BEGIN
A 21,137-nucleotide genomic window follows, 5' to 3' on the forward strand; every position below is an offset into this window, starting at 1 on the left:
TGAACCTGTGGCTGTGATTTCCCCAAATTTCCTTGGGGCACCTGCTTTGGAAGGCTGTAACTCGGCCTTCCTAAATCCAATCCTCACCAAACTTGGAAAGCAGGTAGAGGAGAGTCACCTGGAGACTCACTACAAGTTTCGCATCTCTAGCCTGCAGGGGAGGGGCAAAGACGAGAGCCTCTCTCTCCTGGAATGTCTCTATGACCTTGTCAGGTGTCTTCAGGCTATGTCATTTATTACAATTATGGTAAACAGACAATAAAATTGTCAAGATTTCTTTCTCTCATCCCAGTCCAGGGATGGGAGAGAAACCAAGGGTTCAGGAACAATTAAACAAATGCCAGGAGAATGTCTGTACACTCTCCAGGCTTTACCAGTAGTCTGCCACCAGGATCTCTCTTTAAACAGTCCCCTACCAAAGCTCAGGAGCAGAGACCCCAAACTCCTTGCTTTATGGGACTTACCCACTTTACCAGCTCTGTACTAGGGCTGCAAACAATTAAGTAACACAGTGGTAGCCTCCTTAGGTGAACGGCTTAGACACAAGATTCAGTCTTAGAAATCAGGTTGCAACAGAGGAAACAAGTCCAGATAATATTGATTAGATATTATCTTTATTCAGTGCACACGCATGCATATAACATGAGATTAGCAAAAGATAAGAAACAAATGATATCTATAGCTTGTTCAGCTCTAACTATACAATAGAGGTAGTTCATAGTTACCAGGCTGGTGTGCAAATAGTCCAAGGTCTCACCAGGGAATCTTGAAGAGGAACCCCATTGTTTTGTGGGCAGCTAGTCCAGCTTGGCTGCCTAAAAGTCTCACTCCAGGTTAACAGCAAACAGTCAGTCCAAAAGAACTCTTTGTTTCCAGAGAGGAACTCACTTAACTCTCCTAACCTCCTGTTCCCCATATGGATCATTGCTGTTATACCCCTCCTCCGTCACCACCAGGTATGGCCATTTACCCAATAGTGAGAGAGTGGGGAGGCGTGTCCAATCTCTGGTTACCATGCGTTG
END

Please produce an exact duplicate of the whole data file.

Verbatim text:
A 21,137-nucleotide genomic window follows, 5' to 3' on the forward strand; every position below is an offset into this window, starting at 1 on the left:
TGAACCTGTGGCTGTGATTTCCCCAAATTTCCTTGGGGCACCTGCTTTGGAAGGCTGTAACTCGGCCTTCCTAAATCCAATCCTCACCAAACTTGGAAAGCAGGTAGAGGAGAGTCACCTGGAGACTCACTACAAGTTTCGCATCTCTAGCCTGCAGGGGAGGGGCAAAGACGAGAGCCTCTCTCTCCTGGAATGTCTCTATGACCTTGTCAGGTGTCTTCAGGCTATGTCATTTATTACAATTATGGTAAACAGACAATAAAATTGTCAAGATTTCTTTCTCTCATCCCAGTCCAGGGATGGGAGAGAAACCAAGGGTTCAGGAACAATTAAACAAATGCCAGGAGAATGTCTGTACACTCTCCAGGCTTTACCAGTAGTCTGCCACCAGGATCTCTCTTTAAACAGTCCCCTACCAAAGCTCAGGAGCAGAGACCCCAAACTCCTTGCTTTATGGGACTTACCCACTTTACCAGCTCTGTACTAGGGCTGCAAACAATTAAGTAACACAGTGGTAGCCTCCTTAGGTGAACGGCTTAGACACAAGATTCAGTCTTAGAAATCAGGTTGCAACAGAGGAAACAAGTCCAGATAATATTGATTAGATATTATCTTTATTCAGTGCACACGCATGCATATAACATGAGATTAGCAAAAGATAAGAAACAAATGATATCTATAGCTTGTTCAGCTCTAACTATACAATAGAGGTAGTTCATAGTTACCAGGCTGGTGTGCAAATAGTCCAAGGTCTCACCAGGGAATCTTGAAGAGGAACCCCATTGTTTTGTGGGCAGCTAGTCCAGCTTGGCTGCCTAAAAGTCTCACTCCAGGTTAACAGCAAACAGTCAGTCCAAAAGAACTCTTTGTTTCCAGAGAGGAACTCACTTAACTCTCCTAACCTCCTGTTCCCCATATGGATCATTGCTGTTATACCCCTCCTCCGTCACCACCAGGTATGGCCATTTACCCAATAGTGAGAGAGTGGGGAGGCGTGTCCAATCTCTGGTTACCATGCGTTG